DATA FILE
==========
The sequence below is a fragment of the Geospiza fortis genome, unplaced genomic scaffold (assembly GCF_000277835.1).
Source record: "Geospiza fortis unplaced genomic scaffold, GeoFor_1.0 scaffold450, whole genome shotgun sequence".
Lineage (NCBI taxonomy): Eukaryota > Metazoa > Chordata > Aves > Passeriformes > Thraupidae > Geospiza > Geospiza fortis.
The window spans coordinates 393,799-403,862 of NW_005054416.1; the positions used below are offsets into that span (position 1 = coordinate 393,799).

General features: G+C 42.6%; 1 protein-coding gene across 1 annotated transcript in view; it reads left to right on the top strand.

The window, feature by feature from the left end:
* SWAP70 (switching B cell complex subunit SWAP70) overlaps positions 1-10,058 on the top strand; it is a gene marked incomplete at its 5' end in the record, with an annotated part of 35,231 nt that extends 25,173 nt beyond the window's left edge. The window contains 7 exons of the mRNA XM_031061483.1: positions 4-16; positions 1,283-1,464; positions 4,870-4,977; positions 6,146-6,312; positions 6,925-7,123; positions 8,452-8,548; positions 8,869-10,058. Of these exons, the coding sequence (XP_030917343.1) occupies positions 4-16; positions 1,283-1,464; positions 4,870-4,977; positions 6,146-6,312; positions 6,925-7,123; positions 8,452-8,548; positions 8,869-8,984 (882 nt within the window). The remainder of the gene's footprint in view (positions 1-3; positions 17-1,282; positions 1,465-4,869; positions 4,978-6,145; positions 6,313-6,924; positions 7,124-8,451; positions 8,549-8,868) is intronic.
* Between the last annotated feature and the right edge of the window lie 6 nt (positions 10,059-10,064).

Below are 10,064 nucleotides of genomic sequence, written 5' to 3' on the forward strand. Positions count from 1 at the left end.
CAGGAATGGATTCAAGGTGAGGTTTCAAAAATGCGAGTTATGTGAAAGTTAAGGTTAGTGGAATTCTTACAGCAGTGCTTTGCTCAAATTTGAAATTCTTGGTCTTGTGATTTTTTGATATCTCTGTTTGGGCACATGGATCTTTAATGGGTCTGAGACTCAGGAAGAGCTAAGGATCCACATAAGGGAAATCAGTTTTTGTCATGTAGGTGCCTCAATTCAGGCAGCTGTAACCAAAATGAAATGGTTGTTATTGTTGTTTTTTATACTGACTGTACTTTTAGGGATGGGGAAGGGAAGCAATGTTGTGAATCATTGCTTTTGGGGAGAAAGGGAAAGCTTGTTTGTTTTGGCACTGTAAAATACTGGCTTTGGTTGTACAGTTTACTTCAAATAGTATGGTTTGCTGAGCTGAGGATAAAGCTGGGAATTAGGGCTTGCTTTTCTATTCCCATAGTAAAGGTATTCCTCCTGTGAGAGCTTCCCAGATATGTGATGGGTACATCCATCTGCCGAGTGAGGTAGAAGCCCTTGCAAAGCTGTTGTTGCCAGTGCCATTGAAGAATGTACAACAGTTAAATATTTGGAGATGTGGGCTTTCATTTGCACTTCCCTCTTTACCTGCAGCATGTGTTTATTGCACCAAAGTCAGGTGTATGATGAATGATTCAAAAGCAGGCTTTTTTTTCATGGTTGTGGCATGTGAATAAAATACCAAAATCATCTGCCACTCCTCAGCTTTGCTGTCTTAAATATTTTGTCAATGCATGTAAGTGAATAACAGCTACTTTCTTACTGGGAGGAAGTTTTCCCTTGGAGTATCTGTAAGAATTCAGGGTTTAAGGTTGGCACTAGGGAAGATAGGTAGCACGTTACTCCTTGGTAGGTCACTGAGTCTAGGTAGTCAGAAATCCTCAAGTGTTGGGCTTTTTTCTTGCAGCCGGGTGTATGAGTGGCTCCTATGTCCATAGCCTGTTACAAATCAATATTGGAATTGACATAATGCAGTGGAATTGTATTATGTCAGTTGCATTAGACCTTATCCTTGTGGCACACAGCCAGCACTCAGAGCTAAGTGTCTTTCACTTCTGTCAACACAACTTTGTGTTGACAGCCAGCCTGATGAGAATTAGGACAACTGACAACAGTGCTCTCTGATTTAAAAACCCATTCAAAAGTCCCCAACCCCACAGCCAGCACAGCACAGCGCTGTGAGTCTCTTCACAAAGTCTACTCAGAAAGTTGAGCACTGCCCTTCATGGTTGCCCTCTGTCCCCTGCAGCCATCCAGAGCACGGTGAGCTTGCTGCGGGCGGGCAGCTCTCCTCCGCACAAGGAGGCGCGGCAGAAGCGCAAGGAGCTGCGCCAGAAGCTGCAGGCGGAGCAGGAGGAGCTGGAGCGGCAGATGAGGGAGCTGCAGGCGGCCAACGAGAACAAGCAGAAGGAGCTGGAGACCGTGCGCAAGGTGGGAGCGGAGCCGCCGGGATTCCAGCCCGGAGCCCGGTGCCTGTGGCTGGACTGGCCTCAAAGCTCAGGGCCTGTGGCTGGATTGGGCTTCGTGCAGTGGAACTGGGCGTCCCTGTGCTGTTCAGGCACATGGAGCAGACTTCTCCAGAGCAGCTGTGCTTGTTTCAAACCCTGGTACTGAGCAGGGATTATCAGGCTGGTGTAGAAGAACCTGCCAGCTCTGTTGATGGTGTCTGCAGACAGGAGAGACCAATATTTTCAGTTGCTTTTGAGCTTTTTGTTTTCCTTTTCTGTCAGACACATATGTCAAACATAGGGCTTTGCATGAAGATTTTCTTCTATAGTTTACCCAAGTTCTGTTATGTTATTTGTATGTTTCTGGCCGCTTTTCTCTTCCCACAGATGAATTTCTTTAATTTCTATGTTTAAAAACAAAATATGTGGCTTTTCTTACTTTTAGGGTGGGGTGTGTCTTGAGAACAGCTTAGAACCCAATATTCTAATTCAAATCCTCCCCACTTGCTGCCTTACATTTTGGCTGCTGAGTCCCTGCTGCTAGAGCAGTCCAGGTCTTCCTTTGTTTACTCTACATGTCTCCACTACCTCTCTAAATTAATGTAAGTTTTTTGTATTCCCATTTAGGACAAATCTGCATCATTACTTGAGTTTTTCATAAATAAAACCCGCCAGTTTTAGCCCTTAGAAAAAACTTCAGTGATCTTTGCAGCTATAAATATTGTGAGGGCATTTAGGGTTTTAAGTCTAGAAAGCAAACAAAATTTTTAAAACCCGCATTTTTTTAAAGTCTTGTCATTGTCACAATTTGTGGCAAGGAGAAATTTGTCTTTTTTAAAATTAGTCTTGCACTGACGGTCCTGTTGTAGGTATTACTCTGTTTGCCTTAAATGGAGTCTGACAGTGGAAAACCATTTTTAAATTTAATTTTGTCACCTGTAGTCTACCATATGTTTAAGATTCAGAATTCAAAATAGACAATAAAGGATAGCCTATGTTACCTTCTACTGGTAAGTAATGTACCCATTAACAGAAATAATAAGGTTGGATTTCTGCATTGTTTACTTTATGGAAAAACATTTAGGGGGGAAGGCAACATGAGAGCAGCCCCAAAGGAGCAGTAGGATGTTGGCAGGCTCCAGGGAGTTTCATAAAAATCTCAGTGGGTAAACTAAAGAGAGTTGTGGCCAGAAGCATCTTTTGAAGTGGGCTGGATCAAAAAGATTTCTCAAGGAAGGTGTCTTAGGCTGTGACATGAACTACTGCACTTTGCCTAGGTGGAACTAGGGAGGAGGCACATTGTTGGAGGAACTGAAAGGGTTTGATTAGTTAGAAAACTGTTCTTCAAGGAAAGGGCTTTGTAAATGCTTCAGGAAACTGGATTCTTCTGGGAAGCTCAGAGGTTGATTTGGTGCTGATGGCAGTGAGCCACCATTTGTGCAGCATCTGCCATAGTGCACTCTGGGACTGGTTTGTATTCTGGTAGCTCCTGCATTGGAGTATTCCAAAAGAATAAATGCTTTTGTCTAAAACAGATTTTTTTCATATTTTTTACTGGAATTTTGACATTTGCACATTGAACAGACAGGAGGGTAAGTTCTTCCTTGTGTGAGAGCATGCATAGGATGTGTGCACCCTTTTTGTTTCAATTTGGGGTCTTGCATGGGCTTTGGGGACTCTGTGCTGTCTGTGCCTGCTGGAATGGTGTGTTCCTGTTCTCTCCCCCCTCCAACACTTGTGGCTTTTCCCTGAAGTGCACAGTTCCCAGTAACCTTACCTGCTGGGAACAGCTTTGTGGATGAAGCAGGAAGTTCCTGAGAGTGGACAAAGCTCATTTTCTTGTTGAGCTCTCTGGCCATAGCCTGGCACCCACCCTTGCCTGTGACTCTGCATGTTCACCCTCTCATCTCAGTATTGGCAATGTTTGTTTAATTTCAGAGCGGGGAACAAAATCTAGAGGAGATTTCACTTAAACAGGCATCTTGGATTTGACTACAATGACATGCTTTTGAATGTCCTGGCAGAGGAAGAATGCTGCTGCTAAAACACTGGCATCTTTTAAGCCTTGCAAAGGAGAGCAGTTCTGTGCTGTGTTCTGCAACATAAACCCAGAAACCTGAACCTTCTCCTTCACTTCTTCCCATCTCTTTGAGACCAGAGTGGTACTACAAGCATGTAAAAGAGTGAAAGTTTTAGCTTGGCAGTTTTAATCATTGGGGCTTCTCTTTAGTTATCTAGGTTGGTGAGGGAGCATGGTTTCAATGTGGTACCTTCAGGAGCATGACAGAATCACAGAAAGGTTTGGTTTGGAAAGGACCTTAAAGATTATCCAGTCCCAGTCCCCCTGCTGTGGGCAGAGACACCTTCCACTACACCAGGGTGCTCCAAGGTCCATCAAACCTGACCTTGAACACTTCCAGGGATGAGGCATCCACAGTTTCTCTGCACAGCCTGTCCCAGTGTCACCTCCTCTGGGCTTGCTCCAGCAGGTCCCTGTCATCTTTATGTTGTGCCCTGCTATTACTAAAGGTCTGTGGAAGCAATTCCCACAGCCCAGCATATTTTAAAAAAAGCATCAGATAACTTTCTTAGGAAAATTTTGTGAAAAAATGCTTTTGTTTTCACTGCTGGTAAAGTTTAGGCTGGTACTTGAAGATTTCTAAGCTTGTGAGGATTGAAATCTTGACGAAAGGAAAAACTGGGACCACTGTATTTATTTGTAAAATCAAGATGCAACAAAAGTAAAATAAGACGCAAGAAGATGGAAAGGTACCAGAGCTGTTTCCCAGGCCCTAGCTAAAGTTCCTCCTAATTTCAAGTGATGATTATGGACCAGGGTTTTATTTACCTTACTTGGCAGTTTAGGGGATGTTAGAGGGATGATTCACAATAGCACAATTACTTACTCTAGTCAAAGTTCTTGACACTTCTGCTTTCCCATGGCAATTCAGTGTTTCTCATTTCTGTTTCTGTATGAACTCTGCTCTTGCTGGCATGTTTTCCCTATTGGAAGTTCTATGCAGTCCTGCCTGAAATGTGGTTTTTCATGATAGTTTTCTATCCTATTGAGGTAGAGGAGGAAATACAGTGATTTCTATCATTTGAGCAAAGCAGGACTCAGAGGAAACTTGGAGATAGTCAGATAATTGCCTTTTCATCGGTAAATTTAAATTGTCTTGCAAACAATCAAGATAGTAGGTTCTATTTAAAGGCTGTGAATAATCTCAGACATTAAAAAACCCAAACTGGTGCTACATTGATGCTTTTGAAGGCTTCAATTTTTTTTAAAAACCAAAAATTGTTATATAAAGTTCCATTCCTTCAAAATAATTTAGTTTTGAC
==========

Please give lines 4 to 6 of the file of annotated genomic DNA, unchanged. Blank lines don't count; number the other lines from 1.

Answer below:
The window spans coordinates 393,799-403,862 of NW_005054416.1; the positions used below are offsets into that span (position 1 = coordinate 393,799).

General features: G+C 42.6%; 1 protein-coding gene across 1 annotated transcript in view; it reads left to right on the top strand.

The window, feature by feature from the left end: